Nonprofit to replace DDA by 2024

Print More

By Kelsey Block
The Holt Journal

A nonprofit is getting its start in Holt. Holt Community Connect was created to continue the work of the Downtown Development Authority, or DDA, which is set to expire in 2024.

“We’ve reinvested more than $100 million in this community. There are lots of things that wouldn’t be here without us,” DDA Executive Director Carl Howard Haas said. Throughout its history, the DDA has been involved in projects such as the construction of the trail system, the senior center and the industrial park.

The DDA is supported by taxes from Ingham County and Delhi Charter Township. According to Haas, the original charter expired in 2001. After that, Haas said it was rewritten to state that every five years, the DDA would give back 20 percent more of its funding to the organizations from which it collects taxes. “Every five years, our financial ability shrinks 20 percent,” Haas said, adding that funds will be completely exhausted in the next 10 years.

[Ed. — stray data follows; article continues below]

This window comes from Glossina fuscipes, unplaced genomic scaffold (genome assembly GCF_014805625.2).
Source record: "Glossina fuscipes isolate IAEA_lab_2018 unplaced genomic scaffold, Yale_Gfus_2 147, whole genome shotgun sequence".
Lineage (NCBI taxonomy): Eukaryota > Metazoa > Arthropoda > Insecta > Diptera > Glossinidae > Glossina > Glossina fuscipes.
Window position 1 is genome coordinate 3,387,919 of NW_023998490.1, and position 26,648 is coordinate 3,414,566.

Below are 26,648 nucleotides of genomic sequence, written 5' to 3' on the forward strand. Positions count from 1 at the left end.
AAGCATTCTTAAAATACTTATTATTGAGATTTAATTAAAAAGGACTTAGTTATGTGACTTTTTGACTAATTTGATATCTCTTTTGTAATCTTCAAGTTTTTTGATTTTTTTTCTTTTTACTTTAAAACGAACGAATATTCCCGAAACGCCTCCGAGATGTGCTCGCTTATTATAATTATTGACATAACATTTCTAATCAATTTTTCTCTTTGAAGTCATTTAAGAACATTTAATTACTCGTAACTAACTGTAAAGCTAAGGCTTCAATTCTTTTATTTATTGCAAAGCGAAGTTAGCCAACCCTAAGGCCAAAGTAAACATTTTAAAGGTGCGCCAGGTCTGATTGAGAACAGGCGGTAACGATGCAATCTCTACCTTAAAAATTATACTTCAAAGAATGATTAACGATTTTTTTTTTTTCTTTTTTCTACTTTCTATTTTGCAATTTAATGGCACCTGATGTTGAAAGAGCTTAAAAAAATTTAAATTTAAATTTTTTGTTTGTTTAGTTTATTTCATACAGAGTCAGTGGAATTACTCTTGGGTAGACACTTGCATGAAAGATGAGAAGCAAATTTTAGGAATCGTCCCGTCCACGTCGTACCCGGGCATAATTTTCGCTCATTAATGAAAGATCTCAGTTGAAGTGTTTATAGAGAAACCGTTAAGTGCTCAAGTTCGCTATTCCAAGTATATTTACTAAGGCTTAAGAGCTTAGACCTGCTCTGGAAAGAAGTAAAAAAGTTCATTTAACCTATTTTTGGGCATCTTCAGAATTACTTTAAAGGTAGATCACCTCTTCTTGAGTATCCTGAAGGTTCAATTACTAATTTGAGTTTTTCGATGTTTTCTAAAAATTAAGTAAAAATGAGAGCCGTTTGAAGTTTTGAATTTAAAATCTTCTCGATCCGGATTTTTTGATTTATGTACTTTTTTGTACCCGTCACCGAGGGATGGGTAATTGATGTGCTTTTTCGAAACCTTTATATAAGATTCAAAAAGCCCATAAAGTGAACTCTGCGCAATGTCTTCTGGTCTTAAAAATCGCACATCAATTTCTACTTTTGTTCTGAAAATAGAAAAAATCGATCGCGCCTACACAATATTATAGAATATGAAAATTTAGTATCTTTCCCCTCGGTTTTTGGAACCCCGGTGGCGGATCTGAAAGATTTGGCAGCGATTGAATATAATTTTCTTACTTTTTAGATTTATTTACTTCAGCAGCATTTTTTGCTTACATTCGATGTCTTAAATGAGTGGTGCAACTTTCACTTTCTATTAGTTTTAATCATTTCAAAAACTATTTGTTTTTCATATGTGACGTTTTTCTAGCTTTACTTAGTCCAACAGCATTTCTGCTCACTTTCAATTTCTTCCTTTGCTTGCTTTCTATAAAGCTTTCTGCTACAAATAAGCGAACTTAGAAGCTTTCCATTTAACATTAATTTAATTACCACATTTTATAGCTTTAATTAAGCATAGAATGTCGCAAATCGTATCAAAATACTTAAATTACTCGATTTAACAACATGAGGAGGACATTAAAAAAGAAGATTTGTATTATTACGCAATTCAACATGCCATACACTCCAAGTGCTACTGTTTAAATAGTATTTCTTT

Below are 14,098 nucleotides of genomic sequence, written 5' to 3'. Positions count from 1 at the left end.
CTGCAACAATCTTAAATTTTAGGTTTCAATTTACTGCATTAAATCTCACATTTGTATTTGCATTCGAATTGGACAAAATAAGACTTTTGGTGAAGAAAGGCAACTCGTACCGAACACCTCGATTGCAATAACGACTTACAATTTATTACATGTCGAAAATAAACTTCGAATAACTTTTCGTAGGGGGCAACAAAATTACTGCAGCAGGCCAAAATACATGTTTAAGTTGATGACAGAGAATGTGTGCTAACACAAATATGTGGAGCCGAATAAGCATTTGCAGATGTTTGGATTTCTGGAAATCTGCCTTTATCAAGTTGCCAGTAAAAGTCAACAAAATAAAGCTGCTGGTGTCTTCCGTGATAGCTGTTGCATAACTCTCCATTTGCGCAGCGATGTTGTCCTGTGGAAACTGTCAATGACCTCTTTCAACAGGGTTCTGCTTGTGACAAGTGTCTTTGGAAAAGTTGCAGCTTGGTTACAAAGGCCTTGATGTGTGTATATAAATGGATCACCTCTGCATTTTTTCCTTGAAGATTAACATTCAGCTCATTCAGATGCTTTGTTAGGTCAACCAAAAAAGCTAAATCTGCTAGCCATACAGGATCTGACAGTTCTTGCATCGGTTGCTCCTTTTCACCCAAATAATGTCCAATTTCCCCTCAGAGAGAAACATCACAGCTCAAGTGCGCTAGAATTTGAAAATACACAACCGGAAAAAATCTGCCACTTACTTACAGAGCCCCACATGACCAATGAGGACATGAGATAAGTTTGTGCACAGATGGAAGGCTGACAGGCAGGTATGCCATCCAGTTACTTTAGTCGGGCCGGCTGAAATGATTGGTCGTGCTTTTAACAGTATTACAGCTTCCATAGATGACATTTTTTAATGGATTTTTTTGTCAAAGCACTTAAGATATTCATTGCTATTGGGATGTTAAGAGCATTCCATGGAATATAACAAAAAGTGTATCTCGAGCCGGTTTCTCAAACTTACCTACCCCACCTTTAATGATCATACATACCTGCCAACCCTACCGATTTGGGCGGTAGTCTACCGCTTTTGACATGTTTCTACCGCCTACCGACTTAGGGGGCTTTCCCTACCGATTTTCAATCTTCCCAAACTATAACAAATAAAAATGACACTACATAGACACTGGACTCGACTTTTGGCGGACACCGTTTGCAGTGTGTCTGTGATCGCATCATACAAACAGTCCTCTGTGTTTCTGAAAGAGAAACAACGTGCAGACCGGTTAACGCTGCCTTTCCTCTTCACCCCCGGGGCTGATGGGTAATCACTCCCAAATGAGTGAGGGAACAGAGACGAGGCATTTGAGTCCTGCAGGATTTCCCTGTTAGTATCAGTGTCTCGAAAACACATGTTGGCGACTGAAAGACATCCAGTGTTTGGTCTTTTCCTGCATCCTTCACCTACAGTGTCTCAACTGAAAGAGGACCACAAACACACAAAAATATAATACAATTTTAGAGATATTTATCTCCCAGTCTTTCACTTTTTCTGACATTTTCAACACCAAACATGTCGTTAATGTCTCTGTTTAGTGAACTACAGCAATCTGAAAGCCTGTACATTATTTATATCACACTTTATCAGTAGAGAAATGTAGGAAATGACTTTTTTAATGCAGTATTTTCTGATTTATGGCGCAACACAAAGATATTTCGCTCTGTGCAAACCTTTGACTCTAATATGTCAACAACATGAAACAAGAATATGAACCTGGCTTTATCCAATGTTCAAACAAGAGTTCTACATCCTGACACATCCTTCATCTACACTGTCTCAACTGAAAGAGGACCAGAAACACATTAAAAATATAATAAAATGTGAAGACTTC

Haas said that Holt Community Connect is currently running parallel to the DDA and that the two organizations are working together closely.

“During the budget process, it became very apparent to me that a lot of nontraditional government services that are enjoyed by the citizens would have no sponsoring body when the DDA was gone,” Haas said. “(Holt Community Connect) was created, giving it nearly all the same powers the DDA has, except it doesn’t have the power to capture taxes.”

Marcy Bishop Kates, executive director of Holt Community Connect and a member of the DDA board of directors, said the organization is growing quickly. She added that she’s sad to see the DDA end, but is glad something will take its place.

“I think we have to be really flexible,” Kates said. “What we’re going to be doing over the next year or two is working with the DDA and thinking about their vision for the future and making sure everything we do will serve the community best.”

Jeff Butcher, recruitment and retention coordinator for Delhi Township Fire Department, said he’s going to be working with Holt Community Connect to set up quarterly meetings for local businesses and organizations in an effort to promote collaboration. Butcher said the fire department and the nonprofit also have plans to work together to create a network of volunteers.

“I think it’s exactly what the community needed for a while. The group will kind of bring all these different civic organizations together and provide a lot of services they’re going to need and be a crucial part for volunteers in the future,” Butcher said. “They’re going to fill a critical void that will be left when the DDA leaves. They’ll add in and implement a lot of things.”